Forget the answers and think about the questions, says Ian Gilbert
Answers are vastly overrated
Our education system is built around answering questions with facts we have stored away in our memories, ready for just such an opportunity. Indeed, popular understanding of intelligence is based around recalling answers when asked. Brain of Britain is actually Memory of Britain. Mastermind is actually Mastermemory. Those strange-looking academic students on University Challenge might be very intelligent, but intelligence is not what is being asked of them.
‘You’re Not Thinking, You’re Just Being Logical’ – Niels Bohr
Nobel Prize-winning Danish physicist Niels Bohr knew that there was more to thinking than logically applying what you previously learned and American businessman and inventor, Thomas Edison, allegedly displayed a sign in his workshops encouraging his employees to ‘Think’.
Questions will take you much further
A recent article for Harvard Business Review suggests that we need to look again at what we mean by being smart. In a world of Artificial Intelligence (AI) and the rise of the smart machines, when it comes to storing, remembering and sorting, there is no way we humans can compete directly. So, following the same Darwinian route that any threatened organism takes, we need to find our niche.
We need questions computers can’t answer
If I ask you, ‘Is there a safe way to die?’, you may struggle at first, but you will come up with a response, one that is not from your personal memory banks. A computer – or indeed Google – will not answer that question adequately because there is no ‘yes’ or ‘no’ answer, nothing an algorithm can get to. Just a process of thinking set in motion, with no set conclusion. The same applies if I ask, ‘Is it OK to bully a bully?’, ‘Is a murderer evil if they are just doing their job?’ or ‘Does a dog mind what you stroke it with?’.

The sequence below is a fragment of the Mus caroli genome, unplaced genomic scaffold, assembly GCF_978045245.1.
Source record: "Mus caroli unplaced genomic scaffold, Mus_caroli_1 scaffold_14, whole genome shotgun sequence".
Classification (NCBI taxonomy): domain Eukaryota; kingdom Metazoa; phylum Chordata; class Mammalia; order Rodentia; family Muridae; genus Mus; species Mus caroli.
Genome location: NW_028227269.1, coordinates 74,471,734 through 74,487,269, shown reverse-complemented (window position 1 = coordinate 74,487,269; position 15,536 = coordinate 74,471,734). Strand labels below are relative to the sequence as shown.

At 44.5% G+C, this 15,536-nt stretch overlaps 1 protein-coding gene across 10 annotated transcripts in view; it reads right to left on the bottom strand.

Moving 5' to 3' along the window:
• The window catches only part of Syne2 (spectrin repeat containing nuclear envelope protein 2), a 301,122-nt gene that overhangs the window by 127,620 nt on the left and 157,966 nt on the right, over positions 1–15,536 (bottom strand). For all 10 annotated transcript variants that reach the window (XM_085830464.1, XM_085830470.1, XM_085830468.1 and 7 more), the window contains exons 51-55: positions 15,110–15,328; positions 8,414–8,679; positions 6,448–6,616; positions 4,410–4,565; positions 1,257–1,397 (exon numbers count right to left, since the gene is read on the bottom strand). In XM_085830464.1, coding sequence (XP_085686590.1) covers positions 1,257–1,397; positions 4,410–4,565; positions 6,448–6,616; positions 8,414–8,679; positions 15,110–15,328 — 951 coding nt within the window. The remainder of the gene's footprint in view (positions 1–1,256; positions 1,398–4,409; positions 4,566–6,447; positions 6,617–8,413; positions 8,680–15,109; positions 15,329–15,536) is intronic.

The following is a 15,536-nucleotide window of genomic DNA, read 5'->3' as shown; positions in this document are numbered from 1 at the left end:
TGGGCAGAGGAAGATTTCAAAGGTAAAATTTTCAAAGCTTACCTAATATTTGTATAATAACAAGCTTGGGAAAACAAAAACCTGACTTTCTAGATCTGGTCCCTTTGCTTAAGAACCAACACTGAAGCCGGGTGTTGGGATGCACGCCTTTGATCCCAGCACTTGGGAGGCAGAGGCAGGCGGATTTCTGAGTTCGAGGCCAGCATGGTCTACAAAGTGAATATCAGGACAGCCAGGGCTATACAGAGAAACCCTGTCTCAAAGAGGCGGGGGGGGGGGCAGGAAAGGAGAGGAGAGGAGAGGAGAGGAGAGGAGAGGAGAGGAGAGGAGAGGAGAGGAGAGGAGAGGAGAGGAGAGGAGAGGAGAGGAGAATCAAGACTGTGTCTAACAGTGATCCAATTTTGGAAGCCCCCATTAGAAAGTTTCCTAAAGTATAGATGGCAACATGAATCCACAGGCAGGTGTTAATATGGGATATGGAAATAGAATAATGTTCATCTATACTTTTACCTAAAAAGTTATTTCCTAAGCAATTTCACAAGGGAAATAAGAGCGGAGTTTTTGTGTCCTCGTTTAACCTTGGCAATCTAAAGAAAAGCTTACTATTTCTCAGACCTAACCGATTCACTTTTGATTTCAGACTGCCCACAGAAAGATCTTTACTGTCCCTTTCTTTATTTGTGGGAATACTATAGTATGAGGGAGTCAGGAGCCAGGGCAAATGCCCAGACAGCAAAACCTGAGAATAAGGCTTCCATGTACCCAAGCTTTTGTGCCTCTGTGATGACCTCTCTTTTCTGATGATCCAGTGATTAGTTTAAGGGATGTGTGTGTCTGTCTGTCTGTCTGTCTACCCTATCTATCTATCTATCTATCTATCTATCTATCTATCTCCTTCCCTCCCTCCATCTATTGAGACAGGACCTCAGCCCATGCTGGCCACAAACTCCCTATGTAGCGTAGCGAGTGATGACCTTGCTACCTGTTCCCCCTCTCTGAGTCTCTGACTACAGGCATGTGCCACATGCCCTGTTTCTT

When we play with questions like this, questions I call Thunks, three things start to happen.
Firstly, we start to think, hard. ‘My brain hurts!’ is a very common response when you start debating your answers to Thunks.
Secondly, you start to look at the world differently. ‘Can you always be sure you’re doing no harm?, ‘If you turn your speakers upside down, does the music come out upside down?’ and ‘Can you wash a hole?’ are questions that mean you not only have to think about things you hadn’t thought about before but, also, reappraise what you thought you knew. This is especially helpful for getting us out of set patterns of thoughts, ‘templates’ in our brains, that mean we’re always happier thinking what we’ve always thought.
Thirdly, you start to realise that your ideas count. People can often feel unconfident if they feel they either won’t be able to come up with the right answer or that people might laugh if they do. With Thunks, there are no right answers and everyone’s response is as good as anyone else’s. You’ve changed the rules, stretched your brain into new shapes and proven that computers can be logical, but only humans can really think.
Ian Gilbert is founder of Independent Thinking Ltd and author of The Compleat Thunks Book